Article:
African Americans Aren’t Too Jolly About Forever 21 Wakanda Christmas Sweater

By: Isaac Breese

Instagram: @pinsandlapels

Medium: @pinsandlapels

Imagine a superhero movie with a predominantly black cast that takes place in Africa. From the superhero to the extras everyone is of a brown complexion with the acceptation of a few people. 

The movie served as an inspiration to Africans and African Americans around of the world because of its portrayal of black people. It did so well that it set box office records and was nominated for numerous awards. 

Now imagine a clothing company trying to capitalize on the success of the movie with a sweater designer in honor of the production and then putting it on a white model. 

If something seems a little off with this scenario you’re not alone. If it seems familiar that’s because it actually happened.

Recently Forever 21 did exactly this by making a festive, Black Panther, Christmas sweater that read “Wakanda Forever” and used a white, blonde hair, blue eyed model to advertise it.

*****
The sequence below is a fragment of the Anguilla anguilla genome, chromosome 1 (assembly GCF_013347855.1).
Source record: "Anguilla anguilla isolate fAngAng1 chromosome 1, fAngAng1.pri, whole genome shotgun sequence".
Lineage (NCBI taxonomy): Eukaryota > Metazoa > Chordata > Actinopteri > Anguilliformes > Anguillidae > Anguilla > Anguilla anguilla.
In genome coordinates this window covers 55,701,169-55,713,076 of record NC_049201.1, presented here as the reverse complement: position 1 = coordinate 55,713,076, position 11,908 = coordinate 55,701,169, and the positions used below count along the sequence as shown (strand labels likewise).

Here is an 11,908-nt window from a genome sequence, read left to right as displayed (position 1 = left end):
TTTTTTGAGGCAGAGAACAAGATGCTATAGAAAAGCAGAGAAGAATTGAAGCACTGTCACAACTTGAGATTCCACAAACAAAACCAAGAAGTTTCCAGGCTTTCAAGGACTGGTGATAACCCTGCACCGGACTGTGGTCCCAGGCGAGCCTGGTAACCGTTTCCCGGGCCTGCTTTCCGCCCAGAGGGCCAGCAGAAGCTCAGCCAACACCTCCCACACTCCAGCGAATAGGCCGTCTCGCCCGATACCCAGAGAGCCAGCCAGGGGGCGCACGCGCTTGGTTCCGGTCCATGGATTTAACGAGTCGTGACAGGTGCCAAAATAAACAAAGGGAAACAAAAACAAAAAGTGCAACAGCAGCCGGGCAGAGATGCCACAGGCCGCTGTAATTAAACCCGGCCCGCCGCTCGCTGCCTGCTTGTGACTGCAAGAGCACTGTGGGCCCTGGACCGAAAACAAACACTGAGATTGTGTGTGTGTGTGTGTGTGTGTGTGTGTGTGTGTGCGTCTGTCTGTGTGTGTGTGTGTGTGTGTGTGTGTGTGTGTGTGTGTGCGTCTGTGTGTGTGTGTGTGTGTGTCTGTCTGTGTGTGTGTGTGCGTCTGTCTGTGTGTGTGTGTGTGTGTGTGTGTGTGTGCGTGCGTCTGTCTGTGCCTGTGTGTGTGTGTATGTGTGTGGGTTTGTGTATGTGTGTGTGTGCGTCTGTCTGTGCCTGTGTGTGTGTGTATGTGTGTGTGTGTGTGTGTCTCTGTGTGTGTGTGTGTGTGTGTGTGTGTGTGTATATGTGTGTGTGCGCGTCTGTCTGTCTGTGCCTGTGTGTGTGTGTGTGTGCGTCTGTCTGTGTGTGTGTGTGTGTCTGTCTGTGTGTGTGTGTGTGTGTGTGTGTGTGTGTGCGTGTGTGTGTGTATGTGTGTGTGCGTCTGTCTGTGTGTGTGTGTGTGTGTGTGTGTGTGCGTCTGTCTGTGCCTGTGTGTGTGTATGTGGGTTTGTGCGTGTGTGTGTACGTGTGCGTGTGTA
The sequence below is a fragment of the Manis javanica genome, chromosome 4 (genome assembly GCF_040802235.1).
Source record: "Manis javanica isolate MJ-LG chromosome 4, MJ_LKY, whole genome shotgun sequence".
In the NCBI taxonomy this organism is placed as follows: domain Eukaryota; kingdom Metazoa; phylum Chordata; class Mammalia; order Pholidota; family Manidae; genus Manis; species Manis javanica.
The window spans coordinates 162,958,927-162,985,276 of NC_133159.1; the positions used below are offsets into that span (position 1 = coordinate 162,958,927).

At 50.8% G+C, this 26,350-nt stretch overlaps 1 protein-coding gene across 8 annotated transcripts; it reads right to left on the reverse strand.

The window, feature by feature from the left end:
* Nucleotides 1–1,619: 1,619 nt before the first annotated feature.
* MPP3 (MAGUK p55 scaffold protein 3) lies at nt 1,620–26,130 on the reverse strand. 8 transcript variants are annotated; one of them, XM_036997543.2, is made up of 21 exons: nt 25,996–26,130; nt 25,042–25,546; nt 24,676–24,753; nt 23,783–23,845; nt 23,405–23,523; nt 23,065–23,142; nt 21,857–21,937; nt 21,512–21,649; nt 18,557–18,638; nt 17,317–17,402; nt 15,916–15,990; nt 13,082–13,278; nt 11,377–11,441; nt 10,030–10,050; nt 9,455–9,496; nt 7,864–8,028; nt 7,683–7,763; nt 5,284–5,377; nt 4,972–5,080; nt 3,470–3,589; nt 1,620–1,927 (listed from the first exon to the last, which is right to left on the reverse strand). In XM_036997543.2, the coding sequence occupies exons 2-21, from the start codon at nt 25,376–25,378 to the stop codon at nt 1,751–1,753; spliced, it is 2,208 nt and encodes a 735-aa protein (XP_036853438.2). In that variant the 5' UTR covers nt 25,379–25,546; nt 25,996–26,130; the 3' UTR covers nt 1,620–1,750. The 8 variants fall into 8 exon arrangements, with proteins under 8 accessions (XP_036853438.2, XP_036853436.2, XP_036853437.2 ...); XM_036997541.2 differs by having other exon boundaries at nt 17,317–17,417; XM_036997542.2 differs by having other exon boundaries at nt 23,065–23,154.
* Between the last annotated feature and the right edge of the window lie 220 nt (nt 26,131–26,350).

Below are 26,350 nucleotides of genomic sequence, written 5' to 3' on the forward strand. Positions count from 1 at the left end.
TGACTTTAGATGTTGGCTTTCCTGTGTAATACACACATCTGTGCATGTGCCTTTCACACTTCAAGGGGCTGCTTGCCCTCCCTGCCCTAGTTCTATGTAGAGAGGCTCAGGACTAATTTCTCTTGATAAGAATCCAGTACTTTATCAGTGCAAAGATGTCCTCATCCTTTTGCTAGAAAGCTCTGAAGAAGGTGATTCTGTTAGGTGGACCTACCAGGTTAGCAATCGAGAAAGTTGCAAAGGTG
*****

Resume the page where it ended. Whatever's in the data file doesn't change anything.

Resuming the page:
To no one’s surprise black twitter was outraged.

One person tweeted,

Another person said,

A former Forever 21 men brand specialist even said that he was highly offended by the ad.

From a business standpoint this was simply terrible marketing. When it comes to marketing and advertising brands have to understand their audience. They should to know what is and what isn’t acceptable. 

And if you’re a global brand like Forever 21 it’s imperative that you understand cultures; especially the ones in your home country. 

As big as Black Panther was among the African American community there should have been no way a white person was cast to advertise any merchandise that alluded to the movie.

It didn’t take rocket science to figure out that the African American community wouldn’t approve of this ad. Like so many other things, the ad was taken as appropriation of black culture.

Ultimately brands simply need to be aware of the feelings and attitudes of the people they market to. There are too many things people are sensitive to, and race and gender are at the top of the list.

If brands aren’t careful they can easily offend not just their target audience but an entire community. Or worse, an entire ethnicity.

Hopefully Forever 21 can pull it together in 2019. New year new ad campaigns. 

Post Author: Isaac Breese

Leave a Reply

Your email address will not be published. Required fields are marked *